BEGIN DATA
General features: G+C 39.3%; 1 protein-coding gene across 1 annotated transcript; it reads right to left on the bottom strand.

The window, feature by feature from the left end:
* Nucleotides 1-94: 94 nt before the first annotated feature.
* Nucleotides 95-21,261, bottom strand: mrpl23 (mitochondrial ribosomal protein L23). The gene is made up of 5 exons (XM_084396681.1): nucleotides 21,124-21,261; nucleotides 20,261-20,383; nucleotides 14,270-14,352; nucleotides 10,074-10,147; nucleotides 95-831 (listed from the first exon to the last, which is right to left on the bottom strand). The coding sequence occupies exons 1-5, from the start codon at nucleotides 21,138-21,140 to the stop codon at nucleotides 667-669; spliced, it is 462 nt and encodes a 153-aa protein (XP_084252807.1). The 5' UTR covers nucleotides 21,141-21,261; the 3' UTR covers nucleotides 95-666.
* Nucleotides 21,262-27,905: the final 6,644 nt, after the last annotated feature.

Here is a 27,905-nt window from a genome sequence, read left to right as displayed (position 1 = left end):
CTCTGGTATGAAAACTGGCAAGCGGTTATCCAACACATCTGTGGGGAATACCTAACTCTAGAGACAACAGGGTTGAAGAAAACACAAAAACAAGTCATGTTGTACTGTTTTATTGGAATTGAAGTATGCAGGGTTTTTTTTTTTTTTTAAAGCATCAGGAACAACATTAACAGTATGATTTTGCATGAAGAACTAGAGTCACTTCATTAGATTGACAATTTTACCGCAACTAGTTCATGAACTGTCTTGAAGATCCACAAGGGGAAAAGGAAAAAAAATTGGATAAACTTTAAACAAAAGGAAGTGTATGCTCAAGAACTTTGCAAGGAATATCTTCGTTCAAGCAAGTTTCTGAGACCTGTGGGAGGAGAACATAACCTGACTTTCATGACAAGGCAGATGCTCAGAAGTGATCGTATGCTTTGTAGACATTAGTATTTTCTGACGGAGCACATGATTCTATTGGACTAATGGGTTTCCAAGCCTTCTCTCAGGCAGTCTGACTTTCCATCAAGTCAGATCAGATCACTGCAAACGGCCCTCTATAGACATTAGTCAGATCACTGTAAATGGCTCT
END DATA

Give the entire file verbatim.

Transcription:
General features: G+C 39.3%; 1 protein-coding gene across 1 annotated transcript; it reads right to left on the bottom strand.

The window, feature by feature from the left end:
* Nucleotides 1-94: 94 nt before the first annotated feature.
* Nucleotides 95-21,261, bottom strand: mrpl23 (mitochondrial ribosomal protein L23). The gene is made up of 5 exons (XM_084396681.1): nucleotides 21,124-21,261; nucleotides 20,261-20,383; nucleotides 14,270-14,352; nucleotides 10,074-10,147; nucleotides 95-831 (listed from the first exon to the last, which is right to left on the bottom strand). The coding sequence occupies exons 1-5, from the start codon at nucleotides 21,138-21,140 to the stop codon at nucleotides 667-669; spliced, it is 462 nt and encodes a 153-aa protein (XP_084252807.1). The 5' UTR covers nucleotides 21,141-21,261; the 3' UTR covers nucleotides 95-666.
* Nucleotides 21,262-27,905: the final 6,644 nt, after the last annotated feature.

Here is a 27,905-nt window from a genome sequence, read left to right as displayed (position 1 = left end):
CTCTGGTATGAAAACTGGCAAGCGGTTATCCAACACATCTGTGGGGAATACCTAACTCTAGAGACAACAGGGTTGAAGAAAACACAAAAACAAGTCATGTTGTACTGTTTTATTGGAATTGAAGTATGCAGGGTTTTTTTTTTTTTTTAAAGCATCAGGAACAACATTAACAGTATGATTTTGCATGAAGAACTAGAGTCACTTCATTAGATTGACAATTTTACCGCAACTAGTTCATGAACTGTCTTGAAGATCCACAAGGGGAAAAGGAAAAAAAATTGGATAAACTTTAAACAAAAGGAAGTGTATGCTCAAGAACTTTGCAAGGAATATCTTCGTTCAAGCAAGTTTCTGAGACCTGTGGGAGGAGAACATAACCTGACTTTCATGACAAGGCAGATGCTCAGAAGTGATCGTATGCTTTGTAGACATTAGTATTTTCTGACGGAGCACATGATTCTATTGGACTAATGGGTTTCCAAGCCTTCTCTCAGGCAGTCTGACTTTCCATCAAGTCAGATCAGATCACTGCAAACGGCCCTCTATAGACATTAGTCAGATCACTGTAAATGGCTCT